One important project of the Institute involved distinguishing "racial variation" by blood groups. Another was twin studies:
"At the time of Rockefeller's endowment, Otmar Freiherr von Verschuer, a hero in American eugenics circles, functioned as a head of the Institute for Anthropology, Human Heredity and Eugenics. Rockefeller funding of that Institute continued both directly and through various research conduits during Verschuer's early tenure. In 1935… Verschuer wrote… that Germany's war would yield a "total solution to the Jewish problem."
Verschuer's research assistant was a young doctor named Josef Mengele who would be called the "Angel of Death" by Auschwitz inmates. As camp "physician" Mengele conducted gruesome experiments, particularly his "twins" experiments with children, described by Vershuer as, "Anthropological testing of the most diverse racial… being carried out with permission of the SS Reichsführer [Himmler]."
America teaches Germany eugenics: In 1928 Harry Laughlin, assistant director at the Carnegie-funded Cold Spring Harbor Laboratories, the main eugenics research center in the United States, delivered a speech in Munich followed by a paper the following year. In it he claimed that, "It has been proven that sterilization is necessary to the well-being of the state… Most importantly, the 'prohibition of procreation for certain members of degenerate tribes' needed to be accompanied by special support for marriages hereditarily valuable," (The Nazi Connection). As early as 1928 American eugenics was providing the Reich its blueprint for its Herrenvolk (Master Race).
"American raceologists were proud to have inspired the strictly eugenic state the Nazis were constructing… Nazi doctors, and even Hitler himself, regularly communicated with American eugenicists from New York to California, ensuring that Germany would scrupulously follow the path blazed by the US."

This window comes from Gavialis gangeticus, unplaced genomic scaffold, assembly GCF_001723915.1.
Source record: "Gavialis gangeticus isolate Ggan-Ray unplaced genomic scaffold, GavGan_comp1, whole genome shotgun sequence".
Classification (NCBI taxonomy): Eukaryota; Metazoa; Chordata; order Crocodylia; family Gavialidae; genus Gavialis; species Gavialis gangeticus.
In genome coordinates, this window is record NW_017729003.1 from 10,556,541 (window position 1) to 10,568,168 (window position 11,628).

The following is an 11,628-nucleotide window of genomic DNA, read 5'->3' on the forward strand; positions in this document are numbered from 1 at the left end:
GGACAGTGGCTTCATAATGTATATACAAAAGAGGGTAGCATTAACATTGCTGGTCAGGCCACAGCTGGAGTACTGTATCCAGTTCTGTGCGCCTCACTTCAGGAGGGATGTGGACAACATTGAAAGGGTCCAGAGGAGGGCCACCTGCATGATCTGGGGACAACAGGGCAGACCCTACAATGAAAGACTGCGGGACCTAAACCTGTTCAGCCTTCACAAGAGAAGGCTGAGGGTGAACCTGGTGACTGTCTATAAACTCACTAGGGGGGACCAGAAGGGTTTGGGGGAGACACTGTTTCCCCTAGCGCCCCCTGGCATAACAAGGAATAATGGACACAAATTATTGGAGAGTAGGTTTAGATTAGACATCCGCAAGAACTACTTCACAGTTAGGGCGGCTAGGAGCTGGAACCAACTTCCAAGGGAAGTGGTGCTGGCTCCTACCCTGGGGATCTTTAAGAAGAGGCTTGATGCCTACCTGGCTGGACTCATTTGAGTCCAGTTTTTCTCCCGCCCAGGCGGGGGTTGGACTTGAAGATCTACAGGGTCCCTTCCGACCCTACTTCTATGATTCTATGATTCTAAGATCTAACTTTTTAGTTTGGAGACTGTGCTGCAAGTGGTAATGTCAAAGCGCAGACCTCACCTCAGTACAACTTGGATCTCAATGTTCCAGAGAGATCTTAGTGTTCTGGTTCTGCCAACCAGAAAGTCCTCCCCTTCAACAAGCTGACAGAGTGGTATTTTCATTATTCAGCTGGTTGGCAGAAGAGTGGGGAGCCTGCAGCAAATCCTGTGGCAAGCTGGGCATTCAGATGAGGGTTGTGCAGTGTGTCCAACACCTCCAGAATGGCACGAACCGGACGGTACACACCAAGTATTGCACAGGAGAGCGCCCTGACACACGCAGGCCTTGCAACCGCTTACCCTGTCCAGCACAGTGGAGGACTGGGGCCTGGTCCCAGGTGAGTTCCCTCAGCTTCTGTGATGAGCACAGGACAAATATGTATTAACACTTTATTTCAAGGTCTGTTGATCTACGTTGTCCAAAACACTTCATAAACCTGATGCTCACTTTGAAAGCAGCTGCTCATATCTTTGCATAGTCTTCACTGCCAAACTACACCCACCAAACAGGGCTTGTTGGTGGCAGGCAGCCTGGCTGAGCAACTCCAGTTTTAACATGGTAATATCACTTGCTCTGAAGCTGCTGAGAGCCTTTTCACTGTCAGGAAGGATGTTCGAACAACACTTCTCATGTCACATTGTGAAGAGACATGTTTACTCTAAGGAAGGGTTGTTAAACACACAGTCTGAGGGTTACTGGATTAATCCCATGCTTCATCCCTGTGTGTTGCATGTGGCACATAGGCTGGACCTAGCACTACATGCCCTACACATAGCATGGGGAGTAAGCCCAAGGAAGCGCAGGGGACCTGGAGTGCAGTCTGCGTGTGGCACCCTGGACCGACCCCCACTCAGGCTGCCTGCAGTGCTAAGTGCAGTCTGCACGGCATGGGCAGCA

Just how envious the Americans were of their German disciples and the emerging Nazi state is expressed by the executive secretary of the American Eugenics Society: "While we were pussy-footing around…the Germans were calling a spade a spade." And in 1934 the editors of the New England Journal of Medicine [!] raved, "Germany is perhaps the most progressive nation in restricting fecundity among the Unfit." This was one year after Hitler was elected chancellor of Germany and began Germany's rigorous application of eugenics in pursuit of the blond hair, blue-eyed Master Race." It was also one year following the legislation of the anti-Jewish Nuremburg Laws.
American support of Nazi eugenics did not end with Auschwitz (although most eugenicists hid their enthusiasm during between 1941 and 1945). Nor did their loyalty and support for their Nazi disciples end with reports of the horrific crimes they committed. With American assistance accused Nazi war criminals not only escaped judgment at Nuremberg but were assisted to return to prominent teaching and research careers. Mengele's boss, Otmar Freiherr von Verschuer, "became a corresponding member of the newly formed American Society of Human Genetics, organized by American eugenicists and geneticists… In the fall of 1950, the University of Münster offered Verschuer a position at its new Institute of Human Genetics, where he later became a dean."
Afterword: After the Holocaust American eugenics generally adopted new titles, cosmetic changes disguising their continuing racist agenda. The American Society of Human Genetics for example annually celebrates the success of the Human Genome Project. It also conducts an aggressive educational outreach to students K through twelve and beyond.
One present day non-profit organization, the Pioneer Fund, created in 1937, remains openly dedicated to the goal of American race betterment, aspires to an eventual American Aryan state.
Recent writings in this Series:
1. Eugenics, euthanasia and American race improvement
2. Antisemitism as national policy: The US Congress shuts the borders
3. Before Hitler the Aryan Master Race was America's ideal
4. America redefines Zionism: The Diaspora as Jewish homeland